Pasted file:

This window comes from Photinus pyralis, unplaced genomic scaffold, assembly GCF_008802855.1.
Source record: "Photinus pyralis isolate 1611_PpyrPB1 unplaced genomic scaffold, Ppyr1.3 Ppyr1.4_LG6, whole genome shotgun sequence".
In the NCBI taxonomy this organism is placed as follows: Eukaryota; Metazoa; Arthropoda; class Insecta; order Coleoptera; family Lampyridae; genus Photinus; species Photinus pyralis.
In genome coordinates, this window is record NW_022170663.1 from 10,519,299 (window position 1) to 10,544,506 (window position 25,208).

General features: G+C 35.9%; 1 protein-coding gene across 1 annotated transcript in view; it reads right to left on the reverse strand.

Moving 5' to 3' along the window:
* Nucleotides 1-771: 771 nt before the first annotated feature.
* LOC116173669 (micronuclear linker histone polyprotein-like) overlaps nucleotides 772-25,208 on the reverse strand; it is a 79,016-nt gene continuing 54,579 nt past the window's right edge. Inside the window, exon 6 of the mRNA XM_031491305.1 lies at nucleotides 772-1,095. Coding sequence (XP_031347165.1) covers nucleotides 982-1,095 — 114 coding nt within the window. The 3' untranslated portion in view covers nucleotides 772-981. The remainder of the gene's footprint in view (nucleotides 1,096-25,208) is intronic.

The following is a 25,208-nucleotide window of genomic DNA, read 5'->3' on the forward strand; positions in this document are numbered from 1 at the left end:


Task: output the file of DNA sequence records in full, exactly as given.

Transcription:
This window comes from Photinus pyralis, unplaced genomic scaffold, assembly GCF_008802855.1.
Source record: "Photinus pyralis isolate 1611_PpyrPB1 unplaced genomic scaffold, Ppyr1.3 Ppyr1.4_LG6, whole genome shotgun sequence".
In the NCBI taxonomy this organism is placed as follows: Eukaryota; Metazoa; Arthropoda; class Insecta; order Coleoptera; family Lampyridae; genus Photinus; species Photinus pyralis.
In genome coordinates, this window is record NW_022170663.1 from 10,519,299 (window position 1) to 10,544,506 (window position 25,208).

General features: G+C 35.9%; 1 protein-coding gene across 1 annotated transcript in view; it reads right to left on the reverse strand.

Moving 5' to 3' along the window:
* Nucleotides 1-771: 771 nt before the first annotated feature.
* LOC116173669 (micronuclear linker histone polyprotein-like) overlaps nucleotides 772-25,208 on the reverse strand; it is a 79,016-nt gene continuing 54,579 nt past the window's right edge. Inside the window, exon 6 of the mRNA XM_031491305.1 lies at nucleotides 772-1,095. Coding sequence (XP_031347165.1) covers nucleotides 982-1,095 — 114 coding nt within the window. The 3' untranslated portion in view covers nucleotides 772-981. The remainder of the gene's footprint in view (nucleotides 1,096-25,208) is intronic.

The following is a 25,208-nucleotide window of genomic DNA, read 5'->3' on the forward strand; positions in this document are numbered from 1 at the left end: